The movie business has always had trouble making quality sequels of successful films in any genre. Nearly 40 years later “Godfather II” is still jumps out as one of the rare films that was as good, if not better, than the original film. The law of diminishing marginal returns has been especially true with respect to comedy sequels. Very few talk fondly about either “Ghostbusters 2” or Wayne’s World 2,” and you would be very hard-pressed to find anyone who had anything positive to say about this year’s “Hangover III.”
Will Ferrell is arguably the most bankable comedy film star today and while he has made his mark playing laughably immature and egomaniacal guys, he has proven that he can be a credible lead in a drama. I urge everyone to check out “Everything Must Go,” in which he plays a corporate manager who has just been fired because of alcoholism.
Ferrell has often admitted that the question that he has been asked more than any other in the past nine years is “When will there be a sequel to ‘Anchorman’?” It was in that surprise 2004 hit movie that Ferrell created his most indelible character, blowhard self-absorbed 1970s San Diego TV news anchor, Ron Burgundy. “Stay classy, San Diego!” was how signed off every broadcast. That expression has become a source of civic pride for San Diegans.
“Anchorman 2” has a lot of good ideas in its script but the execution leaves a lot to be desired.
The idea of moving Burgundy, and his old local broadcast team of loudmouth redneck sportscaster Champ Kind (David Koechner), nutcase weatherman Brick Tamland (Steve Carell), and ladies’ man investigative reporter Brian Fontana (Paul Rudd nicely channeling a younger Geraldo Rivera) to 1980 New York to be part of the first 24-hour news network, Global New Network (GNN, get it?) would be in itself enough fodder for a movie.
There is very little of the time period here with the exception of such great songs as Christopher Cross’s “Ride Like The Wind,” the Steve Miller Band’s “Jet Airliner,” and Heatwave’s “Groove Line” in the soundtrack. There is also very little of New York City here as most of the filming was done in Georgia where the costs are lower and the tax rebates are higher than here in the Empire State. While I understand Paramount Pictures’ desire to keep the film’s budget under control, today’s audiences are too sophisticated. Atlanta is a wonderful city but Paramount shouldn’t insult our intelligence trying to pass if off as New York City.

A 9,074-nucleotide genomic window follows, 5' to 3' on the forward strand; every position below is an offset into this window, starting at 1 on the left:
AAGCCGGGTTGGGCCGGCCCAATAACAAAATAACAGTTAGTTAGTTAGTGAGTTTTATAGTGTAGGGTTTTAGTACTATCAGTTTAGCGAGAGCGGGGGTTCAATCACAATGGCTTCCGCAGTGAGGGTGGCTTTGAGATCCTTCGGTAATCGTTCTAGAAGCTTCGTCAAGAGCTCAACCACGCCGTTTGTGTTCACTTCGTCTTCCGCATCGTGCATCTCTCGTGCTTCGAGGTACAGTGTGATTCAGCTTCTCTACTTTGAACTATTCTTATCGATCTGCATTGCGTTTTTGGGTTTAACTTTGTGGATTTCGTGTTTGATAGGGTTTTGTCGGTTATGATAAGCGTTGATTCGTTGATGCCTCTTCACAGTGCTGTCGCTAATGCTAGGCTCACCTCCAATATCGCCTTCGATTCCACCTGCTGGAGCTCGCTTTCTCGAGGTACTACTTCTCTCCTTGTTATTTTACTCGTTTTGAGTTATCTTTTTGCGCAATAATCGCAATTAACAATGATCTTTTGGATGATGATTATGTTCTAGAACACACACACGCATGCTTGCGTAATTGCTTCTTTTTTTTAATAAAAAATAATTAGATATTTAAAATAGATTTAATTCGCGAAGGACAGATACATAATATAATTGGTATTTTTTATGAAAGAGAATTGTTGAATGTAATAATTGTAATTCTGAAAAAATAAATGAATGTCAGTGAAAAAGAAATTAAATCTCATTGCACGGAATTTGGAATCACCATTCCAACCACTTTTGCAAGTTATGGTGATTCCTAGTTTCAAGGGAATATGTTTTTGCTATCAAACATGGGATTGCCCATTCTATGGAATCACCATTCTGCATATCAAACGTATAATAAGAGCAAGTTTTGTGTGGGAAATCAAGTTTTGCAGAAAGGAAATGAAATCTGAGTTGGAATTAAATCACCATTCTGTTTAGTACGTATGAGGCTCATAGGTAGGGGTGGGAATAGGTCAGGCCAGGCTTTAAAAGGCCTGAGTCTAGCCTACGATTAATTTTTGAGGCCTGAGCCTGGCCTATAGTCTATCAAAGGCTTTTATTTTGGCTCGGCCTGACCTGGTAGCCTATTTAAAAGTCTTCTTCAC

The film starts out with Burgundy being let go by another network while his wife and co-anchor, Veronica Corningstone (Christina Applegate) gets a promotion to be the evening news broadcast. That predictable plot device leads to a drawn-out and unfunny temper tantrum by Burgundy who walks out on his wife and child.
He gets a second chance when he is hired by Freddie Shapp (Dylan Baker), a producer at GNN, to anchor the graveyard 2-5 AM shift. The new network is a chance to introduce some new foils for Burgundy such as the handsome and preening Jack Lime (James Marsden) who seems himself as the alpha male anchor at GNN; as well as Aussie GNN founder Kench Allenby (Josh Lawson) who is an amalgam of Richard Branson, Rupert Murdoch, and Ted Turner.
Instead of utilizing those characters fully, they are merely there to serve as quick cameos as most of the time is spent Burgundy snapping at his old San Diego buddies and recovering from blindness caused by a head injury incurred while ice skating. I don’t know whose idea of humor that is.
A work romance with African-American GNN news director Linda Jackson (Meagan Good) leads to a “Guess Who’s Coming To Dinner” spoof. Only the biggest fans of cringe comedy will enjoy it after the first 30 seconds.
The biggest flaw of “Anchorman 2” is that director Adam Mckay and lead actor Will Ferrell (they double as the screenwriters) spent so much time worrying about the cameos of big names as Liam Neeson, Harrison Ford, Kanye West, Tina Fey, Amy Poehler, Vince Vaughn, and Will Smith, that they forgot to create a coherent ending.
To be fair, there are a good number of laughs in “Anchorman 2” but they get diluted by the two-hour running time of the film. Wait until it hits cable or Netflix.